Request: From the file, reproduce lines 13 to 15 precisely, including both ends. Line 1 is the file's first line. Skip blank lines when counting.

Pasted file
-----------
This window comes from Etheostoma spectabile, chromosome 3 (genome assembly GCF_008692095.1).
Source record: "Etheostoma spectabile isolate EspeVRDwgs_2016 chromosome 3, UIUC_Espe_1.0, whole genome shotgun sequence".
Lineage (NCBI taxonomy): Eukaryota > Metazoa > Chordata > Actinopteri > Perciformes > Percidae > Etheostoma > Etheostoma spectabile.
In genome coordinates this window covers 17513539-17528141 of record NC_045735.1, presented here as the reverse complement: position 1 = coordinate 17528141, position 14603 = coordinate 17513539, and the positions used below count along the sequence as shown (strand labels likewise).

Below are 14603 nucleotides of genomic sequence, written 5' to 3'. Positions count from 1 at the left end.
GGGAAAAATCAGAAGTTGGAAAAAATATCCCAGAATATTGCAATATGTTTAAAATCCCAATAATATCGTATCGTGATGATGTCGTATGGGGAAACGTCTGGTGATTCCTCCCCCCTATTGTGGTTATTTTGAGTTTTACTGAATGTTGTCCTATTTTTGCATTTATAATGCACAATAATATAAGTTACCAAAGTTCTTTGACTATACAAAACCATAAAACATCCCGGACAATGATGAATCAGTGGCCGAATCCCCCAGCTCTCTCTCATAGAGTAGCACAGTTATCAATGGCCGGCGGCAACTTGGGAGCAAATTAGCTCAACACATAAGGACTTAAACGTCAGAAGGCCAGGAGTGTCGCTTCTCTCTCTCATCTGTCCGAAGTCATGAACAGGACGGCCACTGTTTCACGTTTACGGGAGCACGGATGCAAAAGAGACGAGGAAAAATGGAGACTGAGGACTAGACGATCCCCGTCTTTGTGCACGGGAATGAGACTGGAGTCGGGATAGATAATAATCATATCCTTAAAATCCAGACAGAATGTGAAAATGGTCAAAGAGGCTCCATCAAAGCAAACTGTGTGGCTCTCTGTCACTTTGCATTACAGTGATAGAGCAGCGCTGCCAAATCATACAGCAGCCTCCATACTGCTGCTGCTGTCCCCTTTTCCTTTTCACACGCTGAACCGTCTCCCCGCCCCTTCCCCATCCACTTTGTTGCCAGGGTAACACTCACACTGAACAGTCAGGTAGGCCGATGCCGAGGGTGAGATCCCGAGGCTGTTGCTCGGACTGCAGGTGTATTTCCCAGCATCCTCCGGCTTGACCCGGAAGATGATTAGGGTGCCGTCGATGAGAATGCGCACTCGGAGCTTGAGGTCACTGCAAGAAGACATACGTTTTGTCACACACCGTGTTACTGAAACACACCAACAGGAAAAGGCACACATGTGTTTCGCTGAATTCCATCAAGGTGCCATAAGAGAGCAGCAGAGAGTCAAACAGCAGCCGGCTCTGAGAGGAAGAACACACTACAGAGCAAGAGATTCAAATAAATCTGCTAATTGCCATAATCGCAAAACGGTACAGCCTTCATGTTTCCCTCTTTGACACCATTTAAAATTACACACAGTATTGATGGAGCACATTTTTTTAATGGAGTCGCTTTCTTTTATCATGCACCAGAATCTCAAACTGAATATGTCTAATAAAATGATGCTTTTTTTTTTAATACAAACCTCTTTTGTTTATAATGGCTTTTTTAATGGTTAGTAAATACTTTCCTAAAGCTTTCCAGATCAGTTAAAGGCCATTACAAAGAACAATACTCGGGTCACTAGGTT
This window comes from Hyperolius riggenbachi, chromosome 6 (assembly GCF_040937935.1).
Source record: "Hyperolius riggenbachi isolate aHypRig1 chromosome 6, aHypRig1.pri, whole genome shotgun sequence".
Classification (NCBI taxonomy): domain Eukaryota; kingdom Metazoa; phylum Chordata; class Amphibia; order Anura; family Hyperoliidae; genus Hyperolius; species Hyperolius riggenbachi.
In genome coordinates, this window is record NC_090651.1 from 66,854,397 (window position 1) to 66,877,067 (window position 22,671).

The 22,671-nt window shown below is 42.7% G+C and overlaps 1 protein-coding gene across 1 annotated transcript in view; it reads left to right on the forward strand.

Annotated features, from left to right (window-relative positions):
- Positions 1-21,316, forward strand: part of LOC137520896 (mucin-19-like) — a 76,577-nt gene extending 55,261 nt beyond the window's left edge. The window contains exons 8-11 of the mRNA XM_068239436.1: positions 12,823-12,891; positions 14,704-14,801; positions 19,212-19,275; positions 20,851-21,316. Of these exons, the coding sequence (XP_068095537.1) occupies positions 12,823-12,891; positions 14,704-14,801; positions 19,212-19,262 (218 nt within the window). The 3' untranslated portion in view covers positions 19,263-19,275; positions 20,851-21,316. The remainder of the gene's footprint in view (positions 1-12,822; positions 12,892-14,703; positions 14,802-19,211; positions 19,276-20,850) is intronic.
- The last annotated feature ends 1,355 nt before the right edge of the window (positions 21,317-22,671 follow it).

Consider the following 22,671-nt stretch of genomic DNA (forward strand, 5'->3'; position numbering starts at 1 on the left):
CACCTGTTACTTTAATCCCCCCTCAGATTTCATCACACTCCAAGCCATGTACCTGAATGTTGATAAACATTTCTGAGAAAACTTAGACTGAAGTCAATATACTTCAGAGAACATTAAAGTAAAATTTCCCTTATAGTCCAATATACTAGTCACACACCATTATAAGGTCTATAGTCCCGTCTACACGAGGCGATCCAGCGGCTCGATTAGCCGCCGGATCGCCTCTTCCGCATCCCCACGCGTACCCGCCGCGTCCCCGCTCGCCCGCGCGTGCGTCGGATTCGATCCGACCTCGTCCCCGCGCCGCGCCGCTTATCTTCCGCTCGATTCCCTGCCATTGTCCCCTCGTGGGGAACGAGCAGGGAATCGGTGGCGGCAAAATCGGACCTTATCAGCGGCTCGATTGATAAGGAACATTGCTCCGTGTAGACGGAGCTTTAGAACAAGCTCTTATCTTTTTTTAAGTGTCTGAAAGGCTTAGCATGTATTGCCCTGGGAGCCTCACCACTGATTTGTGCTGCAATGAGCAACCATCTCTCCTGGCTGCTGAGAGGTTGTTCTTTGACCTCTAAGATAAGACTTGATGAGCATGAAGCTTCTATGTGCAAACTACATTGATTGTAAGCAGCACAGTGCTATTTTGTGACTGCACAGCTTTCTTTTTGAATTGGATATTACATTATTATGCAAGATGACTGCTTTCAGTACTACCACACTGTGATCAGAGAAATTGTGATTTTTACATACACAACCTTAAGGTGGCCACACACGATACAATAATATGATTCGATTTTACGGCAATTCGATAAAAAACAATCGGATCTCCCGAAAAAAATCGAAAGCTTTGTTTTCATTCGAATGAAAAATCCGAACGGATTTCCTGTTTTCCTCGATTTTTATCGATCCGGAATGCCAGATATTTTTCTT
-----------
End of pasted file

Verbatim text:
- Positions 1-21,316, forward strand: part of LOC137520896 (mucin-19-like) — a 76,577-nt gene extending 55,261 nt beyond the window's left edge. The window contains exons 8-11 of the mRNA XM_068239436.1: positions 12,823-12,891; positions 14,704-14,801; positions 19,212-19,275; positions 20,851-21,316. Of these exons, the coding sequence (XP_068095537.1) occupies positions 12,823-12,891; positions 14,704-14,801; positions 19,212-19,262 (218 nt within the window). The 3' untranslated portion in view covers positions 19,263-19,275; positions 20,851-21,316. The remainder of the gene's footprint in view (positions 1-12,822; positions 12,892-14,703; positions 14,802-19,211; positions 19,276-20,850) is intronic.
- The last annotated feature ends 1,355 nt before the right edge of the window (positions 21,317-22,671 follow it).

Consider the following 22,671-nt stretch of genomic DNA (forward strand, 5'->3'; position numbering starts at 1 on the left):